SERGEANT BLUFF -- The late Anthony Bourdain once described the traditional Filipino dish of sisig as "everything that I love about food."
Made up of all of the best parts of a pig's head -- y'know, snout and cheeks but, mostly, ears -- sisig is chopped-up meat that is spiced up with chili and a multitude of other regional seasonings.
And at Mateo Fil-Am Kitchen and Catering, it serves as the filling for some of Siouxland's tastiest tacos.
Yup, you read that right: Pig ear tacos!
"We call it pulled pork tacos around here," owner Divina Ericksen said inside of her quaint, 300 First St. eatery. "That's easier for American appetites."
A person can't fault Ericksen, a Manila-born former food industry executive, for marketing her products for the widest audience.
However, local Mexican restaurants have been admirably straightforward when it came to meats used in their tacos, tortas and quesadillas.
For instance, lengua equals tongue, tripas equals intestines and cabeza equals head.
If you're thinking that a restaurant specializing in the cuisine of the Philippines might seem an odd place to pick up a taco, well, then you don't know Filipino food.
Located in southeast Asia between the South China Seas and the Pacific Ocean, the Philippines has food which combines traditional Asian ingredients as well as many that are associated with Spanish cuisine.
This is because the Philippines was under Spanish rule from the 16th century until before the start of the 20th century.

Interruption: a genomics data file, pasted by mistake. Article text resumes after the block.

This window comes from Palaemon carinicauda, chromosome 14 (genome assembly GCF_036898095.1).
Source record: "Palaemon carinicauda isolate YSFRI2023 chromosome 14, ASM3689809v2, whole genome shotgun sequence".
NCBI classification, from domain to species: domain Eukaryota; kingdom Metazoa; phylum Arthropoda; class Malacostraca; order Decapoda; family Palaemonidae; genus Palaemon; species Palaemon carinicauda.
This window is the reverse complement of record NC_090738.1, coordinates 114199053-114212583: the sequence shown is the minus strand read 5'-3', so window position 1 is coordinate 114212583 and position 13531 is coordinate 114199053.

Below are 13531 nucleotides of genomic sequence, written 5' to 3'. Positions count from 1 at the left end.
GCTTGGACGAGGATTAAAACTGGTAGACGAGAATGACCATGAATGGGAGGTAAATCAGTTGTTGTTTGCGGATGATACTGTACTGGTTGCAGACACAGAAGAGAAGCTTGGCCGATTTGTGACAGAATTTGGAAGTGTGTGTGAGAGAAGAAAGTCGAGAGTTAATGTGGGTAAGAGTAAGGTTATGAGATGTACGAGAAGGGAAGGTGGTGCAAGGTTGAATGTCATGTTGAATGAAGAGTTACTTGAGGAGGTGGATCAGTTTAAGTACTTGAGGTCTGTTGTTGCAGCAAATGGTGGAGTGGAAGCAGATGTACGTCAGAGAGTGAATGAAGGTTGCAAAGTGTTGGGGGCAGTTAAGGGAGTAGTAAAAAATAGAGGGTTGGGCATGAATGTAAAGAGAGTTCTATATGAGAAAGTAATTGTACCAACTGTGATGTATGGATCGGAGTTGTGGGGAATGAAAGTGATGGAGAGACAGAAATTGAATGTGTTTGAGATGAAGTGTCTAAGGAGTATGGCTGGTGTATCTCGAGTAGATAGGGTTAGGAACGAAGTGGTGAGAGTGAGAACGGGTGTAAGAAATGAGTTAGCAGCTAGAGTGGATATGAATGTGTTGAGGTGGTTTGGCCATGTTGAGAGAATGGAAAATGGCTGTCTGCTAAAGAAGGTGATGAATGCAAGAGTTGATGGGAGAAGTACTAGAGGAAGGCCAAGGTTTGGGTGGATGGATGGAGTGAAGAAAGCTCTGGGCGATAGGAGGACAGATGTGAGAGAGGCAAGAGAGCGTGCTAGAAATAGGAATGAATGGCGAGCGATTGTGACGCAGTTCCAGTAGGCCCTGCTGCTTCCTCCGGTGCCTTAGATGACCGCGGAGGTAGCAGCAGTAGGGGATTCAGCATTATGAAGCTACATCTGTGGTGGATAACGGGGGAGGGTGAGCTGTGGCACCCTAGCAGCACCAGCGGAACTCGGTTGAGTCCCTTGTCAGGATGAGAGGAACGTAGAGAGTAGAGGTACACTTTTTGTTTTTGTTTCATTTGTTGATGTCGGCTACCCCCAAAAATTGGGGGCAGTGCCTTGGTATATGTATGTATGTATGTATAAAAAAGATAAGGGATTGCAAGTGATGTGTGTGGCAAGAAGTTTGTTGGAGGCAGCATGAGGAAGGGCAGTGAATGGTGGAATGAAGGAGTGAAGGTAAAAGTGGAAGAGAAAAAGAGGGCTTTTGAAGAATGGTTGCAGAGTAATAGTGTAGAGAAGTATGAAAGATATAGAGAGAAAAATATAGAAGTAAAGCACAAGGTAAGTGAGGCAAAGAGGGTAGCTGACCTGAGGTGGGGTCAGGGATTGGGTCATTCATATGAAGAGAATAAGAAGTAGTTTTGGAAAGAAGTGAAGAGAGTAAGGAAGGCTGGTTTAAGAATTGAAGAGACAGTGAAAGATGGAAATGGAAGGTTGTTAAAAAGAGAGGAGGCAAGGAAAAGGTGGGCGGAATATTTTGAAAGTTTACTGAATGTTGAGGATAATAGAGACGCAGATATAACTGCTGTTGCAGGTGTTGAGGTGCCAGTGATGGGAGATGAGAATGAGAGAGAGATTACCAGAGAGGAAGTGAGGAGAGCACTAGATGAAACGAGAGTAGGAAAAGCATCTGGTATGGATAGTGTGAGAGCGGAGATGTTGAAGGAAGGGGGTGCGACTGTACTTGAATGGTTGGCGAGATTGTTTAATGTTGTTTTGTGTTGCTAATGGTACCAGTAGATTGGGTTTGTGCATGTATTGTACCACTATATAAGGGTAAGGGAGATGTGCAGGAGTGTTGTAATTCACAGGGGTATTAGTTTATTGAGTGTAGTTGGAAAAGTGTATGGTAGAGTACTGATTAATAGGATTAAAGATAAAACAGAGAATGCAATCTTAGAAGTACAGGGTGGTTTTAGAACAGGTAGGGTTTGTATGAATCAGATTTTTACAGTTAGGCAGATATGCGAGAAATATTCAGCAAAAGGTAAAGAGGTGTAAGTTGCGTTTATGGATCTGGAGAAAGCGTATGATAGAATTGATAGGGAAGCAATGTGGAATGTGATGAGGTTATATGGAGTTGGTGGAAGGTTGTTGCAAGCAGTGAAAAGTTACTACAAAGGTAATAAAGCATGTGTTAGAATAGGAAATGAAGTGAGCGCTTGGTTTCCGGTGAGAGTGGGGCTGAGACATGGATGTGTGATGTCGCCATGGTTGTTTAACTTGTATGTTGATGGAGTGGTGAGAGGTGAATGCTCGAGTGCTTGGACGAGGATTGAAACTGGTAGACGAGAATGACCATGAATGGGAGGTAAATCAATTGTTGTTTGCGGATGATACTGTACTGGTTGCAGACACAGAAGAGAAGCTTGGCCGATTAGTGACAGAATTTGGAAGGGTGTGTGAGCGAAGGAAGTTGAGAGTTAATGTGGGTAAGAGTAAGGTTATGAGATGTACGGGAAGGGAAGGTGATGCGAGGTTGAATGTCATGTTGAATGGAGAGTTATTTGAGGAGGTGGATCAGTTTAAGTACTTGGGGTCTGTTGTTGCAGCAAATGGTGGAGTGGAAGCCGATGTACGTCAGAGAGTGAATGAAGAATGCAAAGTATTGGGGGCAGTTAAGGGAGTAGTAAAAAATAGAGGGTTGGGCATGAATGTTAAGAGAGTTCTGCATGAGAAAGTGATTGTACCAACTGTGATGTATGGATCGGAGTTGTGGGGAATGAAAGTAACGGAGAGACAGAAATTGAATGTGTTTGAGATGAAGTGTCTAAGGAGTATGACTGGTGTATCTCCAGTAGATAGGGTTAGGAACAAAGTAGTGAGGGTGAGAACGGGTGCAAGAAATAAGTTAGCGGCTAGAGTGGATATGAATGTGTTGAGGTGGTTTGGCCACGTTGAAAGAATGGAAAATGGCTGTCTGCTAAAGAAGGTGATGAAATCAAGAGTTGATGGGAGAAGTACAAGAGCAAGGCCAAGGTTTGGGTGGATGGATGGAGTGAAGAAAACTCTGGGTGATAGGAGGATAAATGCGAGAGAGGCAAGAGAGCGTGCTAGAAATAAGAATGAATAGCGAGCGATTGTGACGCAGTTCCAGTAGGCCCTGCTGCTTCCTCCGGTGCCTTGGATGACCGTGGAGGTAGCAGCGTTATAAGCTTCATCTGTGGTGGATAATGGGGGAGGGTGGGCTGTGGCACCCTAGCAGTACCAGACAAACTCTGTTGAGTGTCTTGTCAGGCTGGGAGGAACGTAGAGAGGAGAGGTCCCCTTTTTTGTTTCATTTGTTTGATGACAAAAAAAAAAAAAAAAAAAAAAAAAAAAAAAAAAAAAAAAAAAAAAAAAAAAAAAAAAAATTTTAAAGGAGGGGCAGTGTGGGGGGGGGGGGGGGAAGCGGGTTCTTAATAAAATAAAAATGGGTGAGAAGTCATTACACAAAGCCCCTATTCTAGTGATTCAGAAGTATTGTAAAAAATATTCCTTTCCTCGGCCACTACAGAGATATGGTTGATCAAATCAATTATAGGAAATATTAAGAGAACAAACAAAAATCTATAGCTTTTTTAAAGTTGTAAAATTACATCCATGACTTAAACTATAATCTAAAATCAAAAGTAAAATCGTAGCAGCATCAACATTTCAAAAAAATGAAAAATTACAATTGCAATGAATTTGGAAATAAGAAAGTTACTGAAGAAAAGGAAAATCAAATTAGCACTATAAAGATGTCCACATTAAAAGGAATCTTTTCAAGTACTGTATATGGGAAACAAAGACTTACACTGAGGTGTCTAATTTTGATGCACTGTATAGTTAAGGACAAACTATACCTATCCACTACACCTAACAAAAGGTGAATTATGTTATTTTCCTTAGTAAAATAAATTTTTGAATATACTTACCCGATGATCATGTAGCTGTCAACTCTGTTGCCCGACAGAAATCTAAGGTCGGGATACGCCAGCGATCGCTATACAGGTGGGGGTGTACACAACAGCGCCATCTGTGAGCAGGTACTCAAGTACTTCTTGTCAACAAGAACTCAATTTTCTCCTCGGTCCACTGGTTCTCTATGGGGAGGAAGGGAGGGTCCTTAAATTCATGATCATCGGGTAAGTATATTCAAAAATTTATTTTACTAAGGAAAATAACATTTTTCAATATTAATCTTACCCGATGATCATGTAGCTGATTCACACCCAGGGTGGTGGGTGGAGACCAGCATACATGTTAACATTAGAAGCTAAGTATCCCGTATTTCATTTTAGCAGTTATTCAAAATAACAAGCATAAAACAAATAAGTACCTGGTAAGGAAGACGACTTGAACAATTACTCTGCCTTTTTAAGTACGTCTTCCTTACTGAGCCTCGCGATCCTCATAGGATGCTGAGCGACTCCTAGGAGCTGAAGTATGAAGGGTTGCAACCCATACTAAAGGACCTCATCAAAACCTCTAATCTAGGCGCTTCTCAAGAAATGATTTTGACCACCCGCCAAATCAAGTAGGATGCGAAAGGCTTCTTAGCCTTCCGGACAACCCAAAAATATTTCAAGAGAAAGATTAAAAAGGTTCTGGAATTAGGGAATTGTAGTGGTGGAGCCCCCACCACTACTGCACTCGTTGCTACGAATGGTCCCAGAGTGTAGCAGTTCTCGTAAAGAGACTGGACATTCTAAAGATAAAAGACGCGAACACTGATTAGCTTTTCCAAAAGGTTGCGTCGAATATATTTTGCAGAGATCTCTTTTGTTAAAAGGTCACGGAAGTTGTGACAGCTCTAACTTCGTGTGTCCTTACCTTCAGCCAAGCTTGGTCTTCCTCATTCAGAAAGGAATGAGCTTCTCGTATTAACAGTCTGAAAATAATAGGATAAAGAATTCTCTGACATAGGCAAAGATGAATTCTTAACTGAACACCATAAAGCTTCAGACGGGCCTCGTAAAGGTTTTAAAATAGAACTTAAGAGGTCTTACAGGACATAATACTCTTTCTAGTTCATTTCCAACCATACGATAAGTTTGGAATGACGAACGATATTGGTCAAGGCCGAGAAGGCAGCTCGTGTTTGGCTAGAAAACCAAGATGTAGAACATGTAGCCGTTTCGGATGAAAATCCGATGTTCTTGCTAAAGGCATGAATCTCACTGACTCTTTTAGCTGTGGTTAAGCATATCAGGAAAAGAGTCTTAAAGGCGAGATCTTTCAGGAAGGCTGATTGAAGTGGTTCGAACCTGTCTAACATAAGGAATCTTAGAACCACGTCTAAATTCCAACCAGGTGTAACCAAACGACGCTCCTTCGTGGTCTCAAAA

Which makes authentic Filipino cuisine both compelling and more than a bit kooky.
Mateo's menu contains everything from a very Cantonese steamed whole-fish fillet to a very Spanish-sounding Kaldereta beef stew to an Americanized Chop Suey to Lechon Pork Belly, which straddles the fence between being beloved in both Spanish and Filipino cultures.
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The Spanish word that refers to a roasted suckling pig, lechon is considered the national dish of the Philippines.
At Mateo's, Lechon Pork Belly consists of slowly roasted, skin-on pork that is served with mixed veggies, savory sauce and your choice of rice.
"A lot of customers order a garlicky rice because it has more flavor," Ericksen said. "I prefer my Lechon with white rice because I want to taste the pork."
Makes sense. Also be advised that Filipino foods often combine elements of sweet (tamis), sour (asim), salty (alat) and spicy (anghang).
Indeed, one of the most popular soups on Mateo's menu is Sinigang na baka, which literally means "sour beef."
Blended with cabbage, green beans, okra, tomatoes, egg plant and bok choy, this beef-y soup gets its unique and refreshing sour taste from tamarind, which is an underappreciated seasoning for us Westerners.
Think the concept of the all-day breakfast is a relatively new phenomenon? It's been pretty standard food fare in the Philippines for centuries.
Mateo's Pancit Malabon is a noodle dish that is mixed with seasoned ground pork, blended with cabbage, celery and slices of boiled eggs. Sounds good? The restaurant's Tapsilog -- grilled, marinated steak that is served with rice, shredded carrots, a papaya relish and an over-easy egg -- is enough to fill your tummies morning, noon or night.
Walking into Mateo Fil-Am Kitchen and Catering on a recent weekday, we were charmed by the eccentric menu which included everything from Japanese Curry, Korean Barbecue and some of the best Far East tacos you'll ever find in a strip mall in Sergeant Bluff.
While we were there, we also placed an order for Pork Belly Lechon.
The pork was amazingly soft and flavorful, with the right amount of heat and a sauce that was truly addictive.
As for the tacos? Heavenly.
Gotta admit it, Anthony Bourdain was right on the money when it came to sisig.
So, the next time you have a hankering for a Filipino taco, ask for some sisig in memory of Bourdain.
After all, there's no such thing as too many pig's ears.